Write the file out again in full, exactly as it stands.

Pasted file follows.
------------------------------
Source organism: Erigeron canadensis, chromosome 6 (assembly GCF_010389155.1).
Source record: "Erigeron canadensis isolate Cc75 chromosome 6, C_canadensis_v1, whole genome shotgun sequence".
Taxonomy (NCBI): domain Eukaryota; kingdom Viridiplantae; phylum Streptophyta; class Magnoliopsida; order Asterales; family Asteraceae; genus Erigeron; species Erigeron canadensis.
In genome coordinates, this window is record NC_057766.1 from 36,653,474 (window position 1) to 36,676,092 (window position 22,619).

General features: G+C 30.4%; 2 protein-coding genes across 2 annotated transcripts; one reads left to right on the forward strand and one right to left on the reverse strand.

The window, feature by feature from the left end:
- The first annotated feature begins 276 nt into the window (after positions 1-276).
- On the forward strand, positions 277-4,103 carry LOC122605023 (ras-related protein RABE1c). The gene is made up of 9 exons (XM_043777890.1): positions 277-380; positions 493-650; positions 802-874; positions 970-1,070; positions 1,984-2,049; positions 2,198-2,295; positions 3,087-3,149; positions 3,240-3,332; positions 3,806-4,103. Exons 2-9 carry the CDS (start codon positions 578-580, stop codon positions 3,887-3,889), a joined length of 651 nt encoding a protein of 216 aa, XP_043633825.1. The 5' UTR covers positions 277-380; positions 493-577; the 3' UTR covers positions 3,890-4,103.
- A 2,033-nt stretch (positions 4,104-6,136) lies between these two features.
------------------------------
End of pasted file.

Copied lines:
Source organism: Erigeron canadensis, chromosome 6 (assembly GCF_010389155.1).
Source record: "Erigeron canadensis isolate Cc75 chromosome 6, C_canadensis_v1, whole genome shotgun sequence".
Taxonomy (NCBI): domain Eukaryota; kingdom Viridiplantae; phylum Streptophyta; class Magnoliopsida; order Asterales; family Asteraceae; genus Erigeron; species Erigeron canadensis.
In genome coordinates, this window is record NC_057766.1 from 36,653,474 (window position 1) to 36,676,092 (window position 22,619).

General features: G+C 30.4%; 2 protein-coding genes across 2 annotated transcripts; one reads left to right on the forward strand and one right to left on the reverse strand.

The window, feature by feature from the left end:
- The first annotated feature begins 276 nt into the window (after positions 1-276).
- On the forward strand, positions 277-4,103 carry LOC122605023 (ras-related protein RABE1c). The gene is made up of 9 exons (XM_043777890.1): positions 277-380; positions 493-650; positions 802-874; positions 970-1,070; positions 1,984-2,049; positions 2,198-2,295; positions 3,087-3,149; positions 3,240-3,332; positions 3,806-4,103. Exons 2-9 carry the CDS (start codon positions 578-580, stop codon positions 3,887-3,889), a joined length of 651 nt encoding a protein of 216 aa, XP_043633825.1. The 5' UTR covers positions 277-380; positions 493-577; the 3' UTR covers positions 3,890-4,103.
- A 2,033-nt stretch (positions 4,104-6,136) lies between these two features.